Jason McDonald (@jasonmcdonald42) has spent the majority of his glass career focusing on Venetian technique, including goblet and pattern making. His work examines the inequalities that exist between Black and white America, seeking a dialogue between the viewer and the viewer’s relationship with the reality of a nation built on slavery. He also explores the limits of the material itself, studying specific techniques and properties of glass, while investigating ways to merge stories about social inequality with exquisitely made objects. Explore the full range of Jason’s artistic practice on his website.
Shayne Nutter was introduced to Hilltop Artists by his older brother, Seth. His younger sister Sadie joined shortly after. Much later his nephews Ezekiel and Asa became second-generation Hilltop Artists. Shayne has worked with numerous glassblowers around Puget Sound. He has been refining his craft for 25 years and considers himself more a craftsman than an artist. He continues to be excited by the material and looks forward to what the future holds for glass.
Trenton Quiocho focuses on preserving the rich histories, folktales, and Filipino traditions that have been lost through colonization. Glass provides him the opportunity to create a revitalized, visual language that speaks to the cultural iconography of the Manongs and Alaskeros, and through his work, breathe new life into their folktales and stories. The creative process affirms his connection to this history, deepening his understanding of Filipino culture and background, and securing his place in the story. Check out Trenton’s Instagram and artist website to see more of his work.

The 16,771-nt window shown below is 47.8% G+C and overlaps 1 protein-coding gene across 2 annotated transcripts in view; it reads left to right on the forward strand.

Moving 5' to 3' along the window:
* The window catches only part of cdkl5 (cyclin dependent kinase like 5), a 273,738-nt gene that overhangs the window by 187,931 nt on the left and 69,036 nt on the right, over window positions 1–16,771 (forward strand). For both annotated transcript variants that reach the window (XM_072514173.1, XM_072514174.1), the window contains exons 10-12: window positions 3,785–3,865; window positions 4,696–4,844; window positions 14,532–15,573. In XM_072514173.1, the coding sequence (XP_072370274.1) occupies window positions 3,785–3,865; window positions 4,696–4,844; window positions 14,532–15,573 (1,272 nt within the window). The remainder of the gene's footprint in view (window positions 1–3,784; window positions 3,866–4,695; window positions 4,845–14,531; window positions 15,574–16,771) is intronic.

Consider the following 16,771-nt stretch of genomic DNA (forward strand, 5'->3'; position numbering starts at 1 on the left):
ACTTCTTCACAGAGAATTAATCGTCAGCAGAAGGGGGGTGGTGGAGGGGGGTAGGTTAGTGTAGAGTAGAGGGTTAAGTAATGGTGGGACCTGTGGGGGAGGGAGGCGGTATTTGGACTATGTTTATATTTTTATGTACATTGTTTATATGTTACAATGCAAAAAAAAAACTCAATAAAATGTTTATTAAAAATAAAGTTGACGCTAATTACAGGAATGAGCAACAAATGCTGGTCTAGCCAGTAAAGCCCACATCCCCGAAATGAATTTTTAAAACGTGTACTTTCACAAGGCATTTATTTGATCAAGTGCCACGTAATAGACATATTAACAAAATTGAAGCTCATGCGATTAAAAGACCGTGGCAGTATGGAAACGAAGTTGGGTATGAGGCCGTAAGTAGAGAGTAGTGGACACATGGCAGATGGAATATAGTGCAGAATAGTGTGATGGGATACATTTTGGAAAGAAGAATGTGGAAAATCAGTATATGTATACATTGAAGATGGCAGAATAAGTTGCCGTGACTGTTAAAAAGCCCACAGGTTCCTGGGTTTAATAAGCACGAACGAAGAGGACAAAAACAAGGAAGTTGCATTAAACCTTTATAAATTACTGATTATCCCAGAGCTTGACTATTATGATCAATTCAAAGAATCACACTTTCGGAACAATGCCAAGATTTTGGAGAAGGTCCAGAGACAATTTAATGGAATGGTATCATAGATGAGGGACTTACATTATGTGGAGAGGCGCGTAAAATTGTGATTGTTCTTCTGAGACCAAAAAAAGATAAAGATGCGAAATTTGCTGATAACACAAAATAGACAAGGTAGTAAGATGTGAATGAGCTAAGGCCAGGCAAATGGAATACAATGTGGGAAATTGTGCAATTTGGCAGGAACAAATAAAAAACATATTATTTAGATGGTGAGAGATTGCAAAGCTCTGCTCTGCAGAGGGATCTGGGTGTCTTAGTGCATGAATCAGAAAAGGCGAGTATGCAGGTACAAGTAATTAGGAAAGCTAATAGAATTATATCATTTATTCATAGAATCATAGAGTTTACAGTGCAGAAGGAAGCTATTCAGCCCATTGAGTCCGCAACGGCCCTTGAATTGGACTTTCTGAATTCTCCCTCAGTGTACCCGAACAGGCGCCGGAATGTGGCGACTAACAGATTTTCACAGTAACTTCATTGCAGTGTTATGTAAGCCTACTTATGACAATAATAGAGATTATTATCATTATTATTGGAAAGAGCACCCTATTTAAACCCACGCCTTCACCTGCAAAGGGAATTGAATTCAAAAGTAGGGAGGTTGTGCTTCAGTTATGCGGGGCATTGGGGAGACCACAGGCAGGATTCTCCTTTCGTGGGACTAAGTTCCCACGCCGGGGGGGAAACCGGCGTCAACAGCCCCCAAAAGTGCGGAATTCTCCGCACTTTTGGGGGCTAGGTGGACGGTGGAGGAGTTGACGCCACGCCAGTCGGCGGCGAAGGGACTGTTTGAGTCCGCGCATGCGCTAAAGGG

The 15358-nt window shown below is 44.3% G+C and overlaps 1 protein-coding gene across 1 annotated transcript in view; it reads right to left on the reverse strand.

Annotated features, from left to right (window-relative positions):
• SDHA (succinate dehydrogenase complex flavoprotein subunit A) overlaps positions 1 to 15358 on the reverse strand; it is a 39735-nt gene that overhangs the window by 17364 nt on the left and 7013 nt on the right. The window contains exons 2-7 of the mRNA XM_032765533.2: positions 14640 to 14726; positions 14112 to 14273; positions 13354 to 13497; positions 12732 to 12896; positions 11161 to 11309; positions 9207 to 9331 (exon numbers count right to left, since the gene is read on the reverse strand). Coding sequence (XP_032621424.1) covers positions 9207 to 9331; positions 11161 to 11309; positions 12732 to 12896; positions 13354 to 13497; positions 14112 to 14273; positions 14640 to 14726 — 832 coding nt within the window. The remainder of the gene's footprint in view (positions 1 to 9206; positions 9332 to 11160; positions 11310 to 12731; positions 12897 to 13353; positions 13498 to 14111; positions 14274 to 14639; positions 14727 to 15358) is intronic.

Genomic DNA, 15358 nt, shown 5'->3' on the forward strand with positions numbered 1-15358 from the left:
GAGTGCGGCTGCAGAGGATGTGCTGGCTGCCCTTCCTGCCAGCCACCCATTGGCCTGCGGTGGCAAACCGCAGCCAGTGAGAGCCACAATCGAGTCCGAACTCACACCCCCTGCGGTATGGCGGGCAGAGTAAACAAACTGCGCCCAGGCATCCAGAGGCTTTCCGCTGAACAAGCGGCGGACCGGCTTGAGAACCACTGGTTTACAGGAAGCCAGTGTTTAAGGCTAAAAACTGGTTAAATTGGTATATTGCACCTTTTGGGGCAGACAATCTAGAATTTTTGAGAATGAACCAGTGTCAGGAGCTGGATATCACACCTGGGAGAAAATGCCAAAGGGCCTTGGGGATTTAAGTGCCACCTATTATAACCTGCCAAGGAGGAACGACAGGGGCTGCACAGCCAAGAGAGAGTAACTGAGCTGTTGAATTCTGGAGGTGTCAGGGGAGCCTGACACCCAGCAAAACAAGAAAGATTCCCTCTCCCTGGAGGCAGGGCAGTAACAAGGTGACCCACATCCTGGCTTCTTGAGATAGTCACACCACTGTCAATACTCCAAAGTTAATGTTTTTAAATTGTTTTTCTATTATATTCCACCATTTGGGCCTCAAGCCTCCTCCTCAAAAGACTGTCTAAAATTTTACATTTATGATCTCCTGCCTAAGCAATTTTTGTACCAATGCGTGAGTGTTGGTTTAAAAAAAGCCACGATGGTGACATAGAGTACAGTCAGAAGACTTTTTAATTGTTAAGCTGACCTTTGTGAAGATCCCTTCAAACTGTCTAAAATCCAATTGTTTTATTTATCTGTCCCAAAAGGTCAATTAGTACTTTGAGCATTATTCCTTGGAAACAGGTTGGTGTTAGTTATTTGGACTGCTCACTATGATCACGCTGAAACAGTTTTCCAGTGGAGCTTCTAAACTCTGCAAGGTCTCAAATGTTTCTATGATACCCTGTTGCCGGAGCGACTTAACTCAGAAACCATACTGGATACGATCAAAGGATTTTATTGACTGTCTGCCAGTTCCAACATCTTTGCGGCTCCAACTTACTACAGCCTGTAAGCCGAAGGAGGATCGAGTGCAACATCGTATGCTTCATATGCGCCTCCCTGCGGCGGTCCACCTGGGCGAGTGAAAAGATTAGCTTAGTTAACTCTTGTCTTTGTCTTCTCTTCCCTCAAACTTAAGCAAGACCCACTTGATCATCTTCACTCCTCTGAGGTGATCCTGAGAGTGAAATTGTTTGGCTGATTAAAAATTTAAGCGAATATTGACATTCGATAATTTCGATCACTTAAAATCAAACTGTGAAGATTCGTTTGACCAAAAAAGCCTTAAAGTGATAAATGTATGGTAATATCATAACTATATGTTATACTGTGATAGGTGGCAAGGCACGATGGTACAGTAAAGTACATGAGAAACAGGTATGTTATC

David Rios (@rios_glass_life) is a Mexican-American artist and educator who spotlights Mexican heritage and traditions in his work. Using a blend of studio practices to incorporate Chicano aesthetic and design in a contemporary setting, he has cultivated a body of work that represents a rich amalgam of cultural meaning. David spends his time educating the general public at the Museum of Glass, mentoring students at Hilltop Artists, and demonstrating his artistic practice across social media platforms. Learn more on David’s website.
Luis Sanchez’s (@chompyglass) work is inspired by his Mexican heritage, specifically its traditional cultural arts. His imagination is fueled by dances, such as el Baile Folklórico, and Alebrijes, folk art sculptures of fantastical creatures. The flow and bright colors of the dancer’s dresses and the detailed patterns of dots and lines that cover the Alebrijes encourage Luis to use the brightest colors of glass and create fun textures that attract the eye.
Samantha Scalise (@tacomatose) is an instructor at Hilltop Artists. She enjoys teaching glass to the youth and the life lessons that go along with it. Sam appreciates the never-ending possibilities and the creative nature of glass, and specializes in flameworked, kiln-formed, and furnace glass. Working with her hands and expressing herself helps her escape into her own world, where she can focus on what she’s making and tune out the stress and chaos of life.
Evan Schauss (@schaussglassblowing) assisted well-known artists in the Pacific Northwest and traveled to the Czech Republic, Italy, Hungary, and Iceland to learn from European glass masters. He built his first “Hot Shop in a Box” in 2004, to enable him to blow glass in places such as Burning Man. In 2009, Evan placed a Hot Shop in a Box in Maui and called it home. He donated an entire Hot Shop to the Hui No’eau Visual Arts Center, effectively starting the first education program for glassblowing in Maui. Find more from Evan at Schauss Glass Universe.